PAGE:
Referendum puts U.S. at odds with old ally in the Middle East

Relations between the United States and the Iraqi Kurds, strong allies over decades of intermittent war, are on a collision course that weeks of strenuous U.S. efforts have failed to prevent.

On Monday, Iraq’s Kurdistan region plans to hold an independence vote that the Trump administration says has already undermined the fight against the Islamic State, threatens next spring’s hoped-for reelection of the current Iraqi government and may ultimately destroy the self-sufficient Kurdish region itself.

The rare U.S. inability to sway the Kurds — despite promises of more aid and the quick convening of U.S.- and U.N.-sponsored negotiations with Baghdad over long-standing Kurdish grievances — is a reminder that American influence over even its closest partners in the Middle East has always been limited.

After last-ditch talks in recent days ended in apparent failure, the Kurdistan Regional Government of President Masoud Barzani said it would consider postponing the vote if Washington and Baghdad would guarantee to recognize results of a referendum to be held if one year of negotiations failed. Both capitals consider that proposal unacceptable.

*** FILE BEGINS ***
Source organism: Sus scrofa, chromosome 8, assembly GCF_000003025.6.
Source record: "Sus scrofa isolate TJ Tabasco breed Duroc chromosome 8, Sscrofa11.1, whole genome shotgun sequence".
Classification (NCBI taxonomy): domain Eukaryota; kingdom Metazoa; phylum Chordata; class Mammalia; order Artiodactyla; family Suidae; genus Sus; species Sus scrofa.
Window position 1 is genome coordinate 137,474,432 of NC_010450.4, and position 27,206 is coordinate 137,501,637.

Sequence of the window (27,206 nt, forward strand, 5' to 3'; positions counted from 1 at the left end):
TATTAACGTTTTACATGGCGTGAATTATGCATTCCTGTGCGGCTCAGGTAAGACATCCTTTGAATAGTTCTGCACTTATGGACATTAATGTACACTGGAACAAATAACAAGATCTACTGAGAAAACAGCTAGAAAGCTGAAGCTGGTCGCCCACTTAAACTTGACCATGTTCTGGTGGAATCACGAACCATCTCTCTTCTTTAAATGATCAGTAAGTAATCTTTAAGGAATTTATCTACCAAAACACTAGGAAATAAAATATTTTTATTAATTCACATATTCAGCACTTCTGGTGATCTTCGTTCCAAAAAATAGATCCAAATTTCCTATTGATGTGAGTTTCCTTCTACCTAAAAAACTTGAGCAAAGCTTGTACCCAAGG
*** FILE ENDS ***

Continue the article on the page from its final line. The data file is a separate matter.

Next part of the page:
While the upcoming vote is nonbinding, its statement of intent could trigger cataclysmic results, according to U.S. and foreign officials.

“If this referendum is conducted” as scheduled, the State Department said in a stark public statement Wednesday, “it is highly unlikely that there will be negotiations with Baghdad, and the . . . international offer of support for negotiations will be foreclosed.”

“The costs of proceeding” with the vote, it said, “are high,” including jeopardizing Iraqi Kurdistan’s trade relations “and international assistance of all kinds, even though none of Iraq’s partners wish this to be the case.”

“This is simply the reality of this very serious situation,” the statement said.

Some Kurds have called the…

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